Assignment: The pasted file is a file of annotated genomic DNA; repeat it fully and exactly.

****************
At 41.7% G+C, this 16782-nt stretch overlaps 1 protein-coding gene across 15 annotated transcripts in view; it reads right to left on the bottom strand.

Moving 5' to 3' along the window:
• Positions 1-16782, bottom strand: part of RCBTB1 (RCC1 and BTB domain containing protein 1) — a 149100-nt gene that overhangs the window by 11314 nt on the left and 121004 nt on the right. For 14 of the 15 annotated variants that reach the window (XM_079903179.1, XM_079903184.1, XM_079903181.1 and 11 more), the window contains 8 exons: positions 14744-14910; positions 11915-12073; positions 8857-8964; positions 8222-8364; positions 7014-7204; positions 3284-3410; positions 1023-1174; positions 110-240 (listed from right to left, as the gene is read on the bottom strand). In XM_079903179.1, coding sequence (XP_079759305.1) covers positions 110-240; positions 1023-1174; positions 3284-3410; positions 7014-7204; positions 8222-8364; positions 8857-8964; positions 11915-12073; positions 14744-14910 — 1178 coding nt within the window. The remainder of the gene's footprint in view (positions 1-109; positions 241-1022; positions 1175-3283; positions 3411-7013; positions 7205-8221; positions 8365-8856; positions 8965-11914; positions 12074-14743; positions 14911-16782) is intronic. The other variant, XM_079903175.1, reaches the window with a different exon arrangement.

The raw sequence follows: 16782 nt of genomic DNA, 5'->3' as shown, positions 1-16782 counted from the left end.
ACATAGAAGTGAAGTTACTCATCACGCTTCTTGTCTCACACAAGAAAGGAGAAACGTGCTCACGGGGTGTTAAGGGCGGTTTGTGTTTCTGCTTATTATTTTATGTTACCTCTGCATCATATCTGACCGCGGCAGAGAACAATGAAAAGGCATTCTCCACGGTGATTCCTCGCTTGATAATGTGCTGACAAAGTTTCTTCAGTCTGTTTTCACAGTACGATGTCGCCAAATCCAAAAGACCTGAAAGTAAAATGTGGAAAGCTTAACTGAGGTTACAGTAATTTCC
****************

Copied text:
At 41.7% G+C, this 16782-nt stretch overlaps 1 protein-coding gene across 15 annotated transcripts in view; it reads right to left on the bottom strand.

Moving 5' to 3' along the window:
• Positions 1-16782, bottom strand: part of RCBTB1 (RCC1 and BTB domain containing protein 1) — a 149100-nt gene that overhangs the window by 11314 nt on the left and 121004 nt on the right. For 14 of the 15 annotated variants that reach the window (XM_079903179.1, XM_079903184.1, XM_079903181.1 and 11 more), the window contains 8 exons: positions 14744-14910; positions 11915-12073; positions 8857-8964; positions 8222-8364; positions 7014-7204; positions 3284-3410; positions 1023-1174; positions 110-240 (listed from right to left, as the gene is read on the bottom strand). In XM_079903179.1, coding sequence (XP_079759305.1) covers positions 110-240; positions 1023-1174; positions 3284-3410; positions 7014-7204; positions 8222-8364; positions 8857-8964; positions 11915-12073; positions 14744-14910 — 1178 coding nt within the window. The remainder of the gene's footprint in view (positions 1-109; positions 241-1022; positions 1175-3283; positions 3411-7013; positions 7205-8221; positions 8365-8856; positions 8965-11914; positions 12074-14743; positions 14911-16782) is intronic. The other variant, XM_079903175.1, reaches the window with a different exon arrangement.

The raw sequence follows: 16782 nt of genomic DNA, 5'->3' as shown, positions 1-16782 counted from the left end.
ACATAGAAGTGAAGTTACTCATCACGCTTCTTGTCTCACACAAGAAAGGAGAAACGTGCTCACGGGGTGTTAAGGGCGGTTTGTGTTTCTGCTTATTATTTTATGTTACCTCTGCATCATATCTGACCGCGGCAGAGAACAATGAAAAGGCATTCTCCACGGTGATTCCTCGCTTGATAATGTGCTGACAAAGTTTCTTCAGTCTGTTTTCACAGTACGATGTCGCCAAATCCAAAAGACCTGAAAGTAAAATGTGGAAAGCTTAACTGAGGTTACAGTAATTTCC